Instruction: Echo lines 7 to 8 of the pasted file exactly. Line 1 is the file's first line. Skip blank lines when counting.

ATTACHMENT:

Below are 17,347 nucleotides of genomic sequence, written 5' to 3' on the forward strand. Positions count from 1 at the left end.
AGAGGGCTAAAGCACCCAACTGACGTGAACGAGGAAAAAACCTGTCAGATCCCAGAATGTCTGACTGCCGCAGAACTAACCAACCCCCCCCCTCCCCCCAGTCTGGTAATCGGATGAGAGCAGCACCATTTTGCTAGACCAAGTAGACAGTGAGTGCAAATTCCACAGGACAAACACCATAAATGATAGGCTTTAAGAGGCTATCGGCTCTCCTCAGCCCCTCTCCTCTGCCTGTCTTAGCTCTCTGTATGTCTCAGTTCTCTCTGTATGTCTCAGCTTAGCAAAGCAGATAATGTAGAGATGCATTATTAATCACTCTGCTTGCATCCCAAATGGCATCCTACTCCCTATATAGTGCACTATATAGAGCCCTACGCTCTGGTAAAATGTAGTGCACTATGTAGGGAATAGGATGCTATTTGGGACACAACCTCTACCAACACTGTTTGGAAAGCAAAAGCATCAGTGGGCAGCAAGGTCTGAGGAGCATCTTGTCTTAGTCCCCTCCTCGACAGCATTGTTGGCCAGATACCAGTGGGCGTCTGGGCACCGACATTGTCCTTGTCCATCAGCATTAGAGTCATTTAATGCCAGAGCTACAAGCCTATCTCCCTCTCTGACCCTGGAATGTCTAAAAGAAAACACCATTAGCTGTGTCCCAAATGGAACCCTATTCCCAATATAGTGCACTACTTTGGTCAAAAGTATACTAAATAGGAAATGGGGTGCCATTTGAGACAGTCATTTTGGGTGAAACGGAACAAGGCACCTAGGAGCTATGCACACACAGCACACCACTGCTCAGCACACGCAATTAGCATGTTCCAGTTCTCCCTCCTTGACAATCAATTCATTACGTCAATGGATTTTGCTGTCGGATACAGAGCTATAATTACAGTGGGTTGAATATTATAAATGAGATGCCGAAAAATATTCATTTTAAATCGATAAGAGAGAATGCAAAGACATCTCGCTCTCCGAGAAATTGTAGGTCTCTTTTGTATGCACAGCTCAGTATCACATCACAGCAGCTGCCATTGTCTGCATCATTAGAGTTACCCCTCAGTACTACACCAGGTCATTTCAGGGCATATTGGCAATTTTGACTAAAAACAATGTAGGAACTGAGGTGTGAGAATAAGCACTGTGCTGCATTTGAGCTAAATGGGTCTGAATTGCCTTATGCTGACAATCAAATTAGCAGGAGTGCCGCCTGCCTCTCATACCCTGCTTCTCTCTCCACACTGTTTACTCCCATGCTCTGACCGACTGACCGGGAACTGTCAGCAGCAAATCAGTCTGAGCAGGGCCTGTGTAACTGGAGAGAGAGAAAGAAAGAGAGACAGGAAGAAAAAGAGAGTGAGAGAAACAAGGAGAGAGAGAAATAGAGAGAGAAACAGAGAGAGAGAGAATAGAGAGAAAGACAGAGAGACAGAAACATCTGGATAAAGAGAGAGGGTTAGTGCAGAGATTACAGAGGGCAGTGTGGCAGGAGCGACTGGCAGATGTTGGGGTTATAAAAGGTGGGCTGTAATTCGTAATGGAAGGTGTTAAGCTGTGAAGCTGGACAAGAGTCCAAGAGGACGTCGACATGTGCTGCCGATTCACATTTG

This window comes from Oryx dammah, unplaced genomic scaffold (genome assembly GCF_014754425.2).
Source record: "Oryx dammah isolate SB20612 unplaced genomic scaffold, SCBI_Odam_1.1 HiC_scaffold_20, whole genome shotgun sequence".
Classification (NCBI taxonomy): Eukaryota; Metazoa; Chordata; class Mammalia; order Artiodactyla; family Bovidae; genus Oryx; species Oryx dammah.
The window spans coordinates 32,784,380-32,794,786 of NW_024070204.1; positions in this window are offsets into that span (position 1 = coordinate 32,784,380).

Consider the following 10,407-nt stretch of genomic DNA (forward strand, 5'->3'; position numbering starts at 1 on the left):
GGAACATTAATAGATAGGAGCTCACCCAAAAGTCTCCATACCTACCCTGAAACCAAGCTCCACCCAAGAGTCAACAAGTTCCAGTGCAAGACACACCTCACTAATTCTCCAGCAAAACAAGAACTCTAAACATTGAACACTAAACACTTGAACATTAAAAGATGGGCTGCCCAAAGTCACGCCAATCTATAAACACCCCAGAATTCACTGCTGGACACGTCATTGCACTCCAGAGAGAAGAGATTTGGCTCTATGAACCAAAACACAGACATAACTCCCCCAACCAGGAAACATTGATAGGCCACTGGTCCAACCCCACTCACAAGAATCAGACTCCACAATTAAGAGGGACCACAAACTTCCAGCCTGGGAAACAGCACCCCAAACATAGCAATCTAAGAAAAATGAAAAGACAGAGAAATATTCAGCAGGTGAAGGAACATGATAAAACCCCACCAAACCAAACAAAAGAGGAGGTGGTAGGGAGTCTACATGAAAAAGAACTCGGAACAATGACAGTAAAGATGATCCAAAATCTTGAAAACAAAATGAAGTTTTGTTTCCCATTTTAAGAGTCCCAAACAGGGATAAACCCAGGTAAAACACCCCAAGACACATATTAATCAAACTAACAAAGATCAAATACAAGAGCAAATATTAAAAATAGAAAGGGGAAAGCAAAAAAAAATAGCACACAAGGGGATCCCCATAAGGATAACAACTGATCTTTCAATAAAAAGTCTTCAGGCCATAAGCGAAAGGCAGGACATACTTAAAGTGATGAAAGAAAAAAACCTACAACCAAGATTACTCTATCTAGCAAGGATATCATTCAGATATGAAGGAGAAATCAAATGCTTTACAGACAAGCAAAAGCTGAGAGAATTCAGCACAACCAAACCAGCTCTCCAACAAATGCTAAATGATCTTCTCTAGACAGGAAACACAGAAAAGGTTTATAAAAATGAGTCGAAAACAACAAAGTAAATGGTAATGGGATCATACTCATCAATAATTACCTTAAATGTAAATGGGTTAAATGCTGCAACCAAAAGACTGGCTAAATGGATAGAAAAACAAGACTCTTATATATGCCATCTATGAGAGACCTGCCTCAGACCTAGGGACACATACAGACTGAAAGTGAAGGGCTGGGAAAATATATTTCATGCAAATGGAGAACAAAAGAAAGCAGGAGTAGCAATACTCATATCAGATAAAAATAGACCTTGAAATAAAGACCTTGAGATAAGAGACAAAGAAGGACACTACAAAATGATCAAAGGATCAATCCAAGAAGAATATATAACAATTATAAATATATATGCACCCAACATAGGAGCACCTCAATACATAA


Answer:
Consider the following 10,407-nt stretch of genomic DNA (forward strand, 5'->3'; position numbering starts at 1 on the left):
GGAACATTAATAGATAGGAGCTCACCCAAAAGTCTCCATACCTACCCTGAAACCAAGCTCCACCCAAGAGTCAACAAGTTCCAGTGCAAGACACACCTCACTAATTCTCCAGCAAAACAAGAACTCTAAACATTGAACACTAAACACTTGAACATTAAAAGATGGGCTGCCCAAAGTCACGCCAATCTATAAACACCCCAGAATTCACTGCTGGACACGTCATTGCACTCCAGAGAGAAGAGATTTGGCTCTATGAACCAAAACACAGACATAACTCCCCCAACCAGGAAACATTGATAGGCCACTGGTCCAACCCCACTCACAAGAATCAGACTCCACAATTAAGAGGGACCACAAACTTCCAGCCTGGGAAACAGCACCCCAAACATAGCAATCTAAGAAAAATGAAAAGACAGAGAAATATTCAGCAGGTGAAGGAACATGATAAAACCCCACCAAACCAAACAAAAGAGGAGGTGGTAGGGAGTCTACATGAAAAAGAACTCGGAACAATGACAGTAAAGATGATCCAAAATCTTGAAAACAAAATGAAGTTTTGTTTCCCATTTTAAGAGTCCCAAACAGGGATAAACCCAGGTAAAACACCCCAAGACACATATTAATCAAACTAACAAAGATCAAATACAAGAGCAAATATTAAAAATAGAAAGGGGAAAGCAAAAAAAAATAGCACACAAGGGGATCCCCATAAGGATAACAACTGATCTTTCAATAAAAAGTCTTCAGGCCATAAGCGAAAGGCAGGACATACTTAAAGTGATGAAAGAAAAAAACCTACAACCAAGATTACTCTATCTAGCAAGGATATCATTCAGATATGAAGGAGAAATCAAATGCTTTACAGACAAGCAAAAGCTGAGAGAATTCAGCACAACCAAACCAGCTCTCCAACAAATGCTAAATGATCTTCTCTAGACAGGAAACACAGAAAAGGTTTATAAAAATGAGTCGAAAACAACAAAGTAAATGGTAATGGGATCATACTCATCAATAATTACCTTAAATGTAAATGGGTTAAATGCTGCAACCAAAAGACTGGCTAAATGGATAGAAAAACAAGACTCTTATATATGCCATCTATGAGAGACCTGCCTCAGACCTAGGGACACATACAGACTGAAAGTGAAGGGCTGGGAAAATATATTTCATGCAAATGGAGAACAAAAGAAAGCAGGAGTAGCAATACTCATATCAGATAAAAATAGACCTTGAAATAAAGACCTTGAGATAAGAGACAAAGAAGGACACTACAAAATGATCAAAGGATCAATCCAAGAAGAATATATAACAATTATAAATATATATGCACCCAACATAGGAGCACCTCAATACATAA